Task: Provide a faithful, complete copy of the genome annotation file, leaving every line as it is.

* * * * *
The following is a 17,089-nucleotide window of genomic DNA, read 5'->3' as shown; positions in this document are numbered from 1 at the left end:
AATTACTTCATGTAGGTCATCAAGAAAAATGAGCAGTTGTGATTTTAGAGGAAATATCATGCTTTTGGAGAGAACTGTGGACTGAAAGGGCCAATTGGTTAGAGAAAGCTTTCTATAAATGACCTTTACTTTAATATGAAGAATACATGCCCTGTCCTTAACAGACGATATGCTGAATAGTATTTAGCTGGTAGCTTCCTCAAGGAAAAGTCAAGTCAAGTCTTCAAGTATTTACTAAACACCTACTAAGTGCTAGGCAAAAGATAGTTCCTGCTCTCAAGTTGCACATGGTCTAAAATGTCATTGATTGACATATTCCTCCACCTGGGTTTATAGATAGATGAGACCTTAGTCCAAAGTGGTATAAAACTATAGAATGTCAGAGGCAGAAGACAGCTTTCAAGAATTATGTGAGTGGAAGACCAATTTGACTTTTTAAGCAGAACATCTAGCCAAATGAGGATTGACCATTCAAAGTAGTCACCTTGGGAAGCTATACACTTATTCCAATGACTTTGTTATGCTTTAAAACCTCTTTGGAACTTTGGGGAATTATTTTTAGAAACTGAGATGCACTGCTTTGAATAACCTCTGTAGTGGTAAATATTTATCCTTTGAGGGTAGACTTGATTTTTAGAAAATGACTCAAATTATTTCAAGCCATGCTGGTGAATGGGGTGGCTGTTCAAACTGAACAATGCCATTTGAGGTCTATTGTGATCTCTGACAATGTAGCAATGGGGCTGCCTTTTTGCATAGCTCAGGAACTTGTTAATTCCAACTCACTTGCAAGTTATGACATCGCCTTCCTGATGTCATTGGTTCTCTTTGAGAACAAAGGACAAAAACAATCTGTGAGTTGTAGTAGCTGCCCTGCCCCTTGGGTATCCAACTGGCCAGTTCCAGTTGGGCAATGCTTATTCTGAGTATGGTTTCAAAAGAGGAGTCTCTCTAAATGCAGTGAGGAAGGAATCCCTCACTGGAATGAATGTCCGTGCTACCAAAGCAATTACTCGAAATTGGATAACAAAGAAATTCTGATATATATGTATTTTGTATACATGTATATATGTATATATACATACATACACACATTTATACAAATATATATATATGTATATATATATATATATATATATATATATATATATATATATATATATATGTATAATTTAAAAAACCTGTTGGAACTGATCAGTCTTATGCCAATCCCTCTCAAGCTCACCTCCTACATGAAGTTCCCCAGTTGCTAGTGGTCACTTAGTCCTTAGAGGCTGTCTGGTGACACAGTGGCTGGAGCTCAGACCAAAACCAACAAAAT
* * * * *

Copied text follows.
The following is a 17,089-nucleotide window of genomic DNA, read 5'->3' as shown; positions in this document are numbered from 1 at the left end:
AATTACTTCATGTAGGTCATCAAGAAAAATGAGCAGTTGTGATTTTAGAGGAAATATCATGCTTTTGGAGAGAACTGTGGACTGAAAGGGCCAATTGGTTAGAGAAAGCTTTCTATAAATGACCTTTACTTTAATATGAAGAATACATGCCCTGTCCTTAACAGACGATATGCTGAATAGTATTTAGCTGGTAGCTTCCTCAAGGAAAAGTCAAGTCAAGTCTTCAAGTATTTACTAAACACCTACTAAGTGCTAGGCAAAAGATAGTTCCTGCTCTCAAGTTGCACATGGTCTAAAATGTCATTGATTGACATATTCCTCCACCTGGGTTTATAGATAGATGAGACCTTAGTCCAAAGTGGTATAAAACTATAGAATGTCAGAGGCAGAAGACAGCTTTCAAGAATTATGTGAGTGGAAGACCAATTTGACTTTTTAAGCAGAACATCTAGCCAAATGAGGATTGACCATTCAAAGTAGTCACCTTGGGAAGCTATACACTTATTCCAATGACTTTGTTATGCTTTAAAACCTCTTTGGAACTTTGGGGAATTATTTTTAGAAACTGAGATGCACTGCTTTGAATAACCTCTGTAGTGGTAAATATTTATCCTTTGAGGGTAGACTTGATTTTTAGAAAATGACTCAAATTATTTCAAGCCATGCTGGTGAATGGGGTGGCTGTTCAAACTGAACAATGCCATTTGAGGTCTATTGTGATCTCTGACAATGTAGCAATGGGGCTGCCTTTTTGCATAGCTCAGGAACTTGTTAATTCCAACTCACTTGCAAGTTATGACATCGCCTTCCTGATGTCATTGGTTCTCTTTGAGAACAAAGGACAAAAACAATCTGTGAGTTGTAGTAGCTGCCCTGCCCCTTGGGTATCCAACTGGCCAGTTCCAGTTGGGCAATGCTTATTCTGAGTATGGTTTCAAAAGAGGAGTCTCTCTAAATGCAGTGAGGAAGGAATCCCTCACTGGAATGAATGTCCGTGCTACCAAAGCAATTACTCGAAATTGGATAACAAAGAAATTCTGATATATATGTATTTTGTATACATGTATATATGTATATATACATACATACACACATTTATACAAATATATATATATGTATATATATATATATATATATATATATATATATATATATATATATATATGTATAATTTAAAAAACCTGTTGGAACTGATCAGTCTTATGCCAATCCCTCTCAAGCTCACCTCCTACATGAAGTTCCCCAGTTGCTAGTGGTCACTTAGTCCTTAGAGGCTGTCTGGTGACACAGTGGCTGGAGCTCAGACCAAAACCAACAAAAT